Archive for June 9th, 2015

Jeb Bush In 1995: Unwed Mothers Should Be Publicly Shamed

Public shaming would be an effective way to regulate the “irresponsible behavior” of unwed mothers, misbehaving teenagers and welfare recipients, former Florida Gov. Jeb Bush (R) argued in his 1995 book Profiles in Character.

In a chapter called “The Restoration of Shame,” the likely 2016 presidential candidate made the case that restoring the art of public humiliation could help prevent pregnancies “out of wedlock.”

One of the reasons more young women are giving birth out of wedlock and more young men are walking away from their paternal obligations is that there is no longer a stigma attached to this behavior, no reason to feel shame. Many of these young women and young men look around and see their friends engaged in the same irresponsible conduct. Their parents and neighbors have become ineffective at attaching some sense of ridicule to this behavior. There was a time when neighbors and communities would frown on out of wedlock births and when public condemnation was enough of a stimulus for one to be careful.

Bush points to Nathaniel Hawthorne’s 1850 novel The Scarlet Letter, in which the main character is forced to wear a large red “A” for “adulterer” on her clothes to punish her for having an extramarital affair that produced a child, as an early model for his worldview. “Infamous shotgun weddings and Nathaniel Hawthorne’s Scarlet Letter are reminders that public condemnation of irresponsible sexual behavior has strong historical roots,” Bush wrote.

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Bill proposed to offer birth control pills over the counter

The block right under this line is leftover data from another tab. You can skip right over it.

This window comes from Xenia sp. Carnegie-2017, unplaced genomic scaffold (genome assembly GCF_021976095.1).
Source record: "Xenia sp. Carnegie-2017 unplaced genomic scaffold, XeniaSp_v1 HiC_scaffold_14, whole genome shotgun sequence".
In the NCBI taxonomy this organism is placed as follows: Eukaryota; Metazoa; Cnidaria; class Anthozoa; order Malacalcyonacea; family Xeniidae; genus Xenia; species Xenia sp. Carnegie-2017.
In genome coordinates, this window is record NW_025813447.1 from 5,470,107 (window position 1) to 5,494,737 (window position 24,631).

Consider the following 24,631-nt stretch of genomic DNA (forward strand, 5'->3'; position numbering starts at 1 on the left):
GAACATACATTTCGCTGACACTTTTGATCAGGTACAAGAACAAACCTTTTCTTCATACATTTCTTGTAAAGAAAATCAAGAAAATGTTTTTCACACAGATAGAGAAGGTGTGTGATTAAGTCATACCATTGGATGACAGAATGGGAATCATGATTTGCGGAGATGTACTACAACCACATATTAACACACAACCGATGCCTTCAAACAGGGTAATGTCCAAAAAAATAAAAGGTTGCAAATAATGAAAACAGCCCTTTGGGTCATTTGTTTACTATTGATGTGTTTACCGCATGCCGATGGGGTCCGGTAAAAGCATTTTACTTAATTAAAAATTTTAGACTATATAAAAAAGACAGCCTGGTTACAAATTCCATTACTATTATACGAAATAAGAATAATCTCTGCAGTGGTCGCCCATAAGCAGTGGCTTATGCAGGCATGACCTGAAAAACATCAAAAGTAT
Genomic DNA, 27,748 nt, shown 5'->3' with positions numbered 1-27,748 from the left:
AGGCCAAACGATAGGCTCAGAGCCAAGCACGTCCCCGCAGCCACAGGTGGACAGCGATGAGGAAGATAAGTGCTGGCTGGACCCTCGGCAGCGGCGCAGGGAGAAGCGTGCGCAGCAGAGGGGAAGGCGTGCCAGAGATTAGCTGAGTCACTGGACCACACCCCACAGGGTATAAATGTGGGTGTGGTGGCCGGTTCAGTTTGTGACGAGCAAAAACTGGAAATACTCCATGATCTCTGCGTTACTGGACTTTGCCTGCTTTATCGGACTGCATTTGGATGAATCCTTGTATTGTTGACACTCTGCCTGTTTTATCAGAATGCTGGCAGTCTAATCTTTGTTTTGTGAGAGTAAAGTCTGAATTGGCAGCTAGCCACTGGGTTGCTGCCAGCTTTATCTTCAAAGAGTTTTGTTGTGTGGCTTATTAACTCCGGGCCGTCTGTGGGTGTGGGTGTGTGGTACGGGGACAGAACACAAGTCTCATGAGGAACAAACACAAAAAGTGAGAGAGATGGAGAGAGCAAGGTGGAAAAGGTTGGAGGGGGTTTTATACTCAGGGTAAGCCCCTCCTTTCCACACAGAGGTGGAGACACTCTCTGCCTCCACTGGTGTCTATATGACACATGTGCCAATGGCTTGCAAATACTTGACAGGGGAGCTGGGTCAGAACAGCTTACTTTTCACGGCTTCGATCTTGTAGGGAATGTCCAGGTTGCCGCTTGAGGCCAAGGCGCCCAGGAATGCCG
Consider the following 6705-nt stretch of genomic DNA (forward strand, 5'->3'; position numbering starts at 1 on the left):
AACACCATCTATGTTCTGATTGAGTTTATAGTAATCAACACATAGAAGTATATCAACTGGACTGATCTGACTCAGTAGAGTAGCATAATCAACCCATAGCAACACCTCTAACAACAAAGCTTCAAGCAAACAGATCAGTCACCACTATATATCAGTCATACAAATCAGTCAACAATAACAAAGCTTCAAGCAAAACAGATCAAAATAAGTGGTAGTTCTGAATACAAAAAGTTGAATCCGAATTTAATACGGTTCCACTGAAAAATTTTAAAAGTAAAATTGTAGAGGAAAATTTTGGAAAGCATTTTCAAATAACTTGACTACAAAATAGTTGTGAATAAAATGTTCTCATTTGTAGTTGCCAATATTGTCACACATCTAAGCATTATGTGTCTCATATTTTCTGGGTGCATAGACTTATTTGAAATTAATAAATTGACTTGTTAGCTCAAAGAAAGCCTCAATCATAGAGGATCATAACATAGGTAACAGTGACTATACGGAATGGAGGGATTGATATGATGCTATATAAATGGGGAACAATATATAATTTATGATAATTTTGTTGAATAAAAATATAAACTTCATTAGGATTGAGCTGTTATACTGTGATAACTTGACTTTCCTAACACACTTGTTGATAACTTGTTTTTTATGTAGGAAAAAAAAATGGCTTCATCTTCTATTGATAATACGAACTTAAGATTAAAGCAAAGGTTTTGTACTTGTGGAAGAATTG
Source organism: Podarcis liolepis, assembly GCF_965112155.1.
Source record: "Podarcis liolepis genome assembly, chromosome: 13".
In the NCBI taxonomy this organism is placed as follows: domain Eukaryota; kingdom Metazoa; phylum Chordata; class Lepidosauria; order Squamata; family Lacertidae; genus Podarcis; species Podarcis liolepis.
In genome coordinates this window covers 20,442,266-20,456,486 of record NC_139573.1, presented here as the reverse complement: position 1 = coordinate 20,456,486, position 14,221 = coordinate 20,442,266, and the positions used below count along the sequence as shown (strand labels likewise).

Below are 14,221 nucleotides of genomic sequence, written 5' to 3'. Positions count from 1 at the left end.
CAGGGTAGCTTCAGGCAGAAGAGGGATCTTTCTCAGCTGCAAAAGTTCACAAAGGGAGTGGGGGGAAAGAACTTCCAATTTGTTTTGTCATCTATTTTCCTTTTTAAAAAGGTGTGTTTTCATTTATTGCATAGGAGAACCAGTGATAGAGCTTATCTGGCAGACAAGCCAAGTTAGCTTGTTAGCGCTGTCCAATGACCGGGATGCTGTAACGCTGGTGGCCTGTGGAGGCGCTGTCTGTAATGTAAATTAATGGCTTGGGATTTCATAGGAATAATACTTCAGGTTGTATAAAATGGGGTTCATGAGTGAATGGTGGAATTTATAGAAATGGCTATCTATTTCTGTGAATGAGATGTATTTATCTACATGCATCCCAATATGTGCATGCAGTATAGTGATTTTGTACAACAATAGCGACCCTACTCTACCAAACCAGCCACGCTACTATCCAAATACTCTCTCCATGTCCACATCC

Sen. Patty Murray says legislation would defend against efforts to block ‘Obamacare’ contraceptive coverage

Sen. Patty Murray introduced a measure on Tuesday that calls for birth control pills to be sold without a prescription. The bill, which echoes recommendations from the American Medical Association, is likely to increase political wrangling over the Obama administration’s requirement that health insurers cover the costs of FDA-approved contraceptives.

Murray, D-Wash., and supporters including Planned Parenthood and NARAL Pro-Choice America, say the move is intended as a defense against congressional efforts to shut down the portion of the federal Affordable Care Act (ACA) that requires health insurance companies to cover one of 18 different forms of birth control without co-payments.

Without insurance coverage, Murray says, the pill can cost up to $600 a year, making it out of reach for many women. The bill would make sure that insurance still covers the cost of birth control pills if the FDA approves that particular method for sale over the counter. Typically, insurance companies do not cover the cost of OTC drugs.

“Anyone will tell you, if something is too expensive, it doesn’t matter how easy it is to get,” Murray said in a call with reporters on Tuesday. “It might as well be on the moon. Affordability and access go hand in hand.”

Dr. Nancy Stanwood, an obstetrics professor at the Yale School of Medicine, said that medical groups have long called for over-the-counter access to the pill because the research shows that women are safely able to take the pill without the need for a doctor visit or a pelvic exam. “I think that this is very common-sense measure that Senator Murray is proposing, and it’s very thoughtful in thinking ahead so that women continue to have access to birth control,” she said.

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